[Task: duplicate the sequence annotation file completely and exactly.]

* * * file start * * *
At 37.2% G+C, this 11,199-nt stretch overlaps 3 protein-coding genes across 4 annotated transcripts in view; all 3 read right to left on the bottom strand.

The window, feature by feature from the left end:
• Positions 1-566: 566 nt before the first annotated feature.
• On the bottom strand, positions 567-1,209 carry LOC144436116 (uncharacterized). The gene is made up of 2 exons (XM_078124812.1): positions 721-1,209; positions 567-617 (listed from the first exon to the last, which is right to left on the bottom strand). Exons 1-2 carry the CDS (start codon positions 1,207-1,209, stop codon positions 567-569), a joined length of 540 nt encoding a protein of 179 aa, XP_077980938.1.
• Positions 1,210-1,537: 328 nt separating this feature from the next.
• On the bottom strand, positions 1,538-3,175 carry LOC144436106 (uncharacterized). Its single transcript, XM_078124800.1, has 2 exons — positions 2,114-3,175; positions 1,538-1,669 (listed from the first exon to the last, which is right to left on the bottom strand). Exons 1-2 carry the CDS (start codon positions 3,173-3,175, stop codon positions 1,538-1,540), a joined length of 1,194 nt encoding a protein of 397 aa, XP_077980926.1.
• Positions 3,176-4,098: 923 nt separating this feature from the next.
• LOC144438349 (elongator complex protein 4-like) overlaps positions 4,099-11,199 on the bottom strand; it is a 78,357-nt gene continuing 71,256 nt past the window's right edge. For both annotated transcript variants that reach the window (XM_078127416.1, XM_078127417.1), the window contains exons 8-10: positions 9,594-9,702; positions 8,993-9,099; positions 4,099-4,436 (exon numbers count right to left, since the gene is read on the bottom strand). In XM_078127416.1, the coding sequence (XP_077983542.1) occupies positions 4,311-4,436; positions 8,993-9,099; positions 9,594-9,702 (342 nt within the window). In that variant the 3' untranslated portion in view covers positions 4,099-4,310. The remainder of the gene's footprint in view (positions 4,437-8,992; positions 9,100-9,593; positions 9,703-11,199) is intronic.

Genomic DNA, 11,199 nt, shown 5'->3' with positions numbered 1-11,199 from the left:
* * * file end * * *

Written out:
At 37.2% G+C, this 11,199-nt stretch overlaps 3 protein-coding genes across 4 annotated transcripts in view; all 3 read right to left on the bottom strand.

The window, feature by feature from the left end:
• Positions 1-566: 566 nt before the first annotated feature.
• On the bottom strand, positions 567-1,209 carry LOC144436116 (uncharacterized). The gene is made up of 2 exons (XM_078124812.1): positions 721-1,209; positions 567-617 (listed from the first exon to the last, which is right to left on the bottom strand). Exons 1-2 carry the CDS (start codon positions 1,207-1,209, stop codon positions 567-569), a joined length of 540 nt encoding a protein of 179 aa, XP_077980938.1.
• Positions 1,210-1,537: 328 nt separating this feature from the next.
• On the bottom strand, positions 1,538-3,175 carry LOC144436106 (uncharacterized). Its single transcript, XM_078124800.1, has 2 exons — positions 2,114-3,175; positions 1,538-1,669 (listed from the first exon to the last, which is right to left on the bottom strand). Exons 1-2 carry the CDS (start codon positions 3,173-3,175, stop codon positions 1,538-1,540), a joined length of 1,194 nt encoding a protein of 397 aa, XP_077980926.1.
• Positions 3,176-4,098: 923 nt separating this feature from the next.
• LOC144438349 (elongator complex protein 4-like) overlaps positions 4,099-11,199 on the bottom strand; it is a 78,357-nt gene continuing 71,256 nt past the window's right edge. For both annotated transcript variants that reach the window (XM_078127416.1, XM_078127417.1), the window contains exons 8-10: positions 9,594-9,702; positions 8,993-9,099; positions 4,099-4,436 (exon numbers count right to left, since the gene is read on the bottom strand). In XM_078127416.1, the coding sequence (XP_077983542.1) occupies positions 4,311-4,436; positions 8,993-9,099; positions 9,594-9,702 (342 nt within the window). In that variant the 3' untranslated portion in view covers positions 4,099-4,310. The remainder of the gene's footprint in view (positions 4,437-8,992; positions 9,100-9,593; positions 9,703-11,199) is intronic.

Genomic DNA, 11,199 nt, shown 5'->3' with positions numbered 1-11,199 from the left: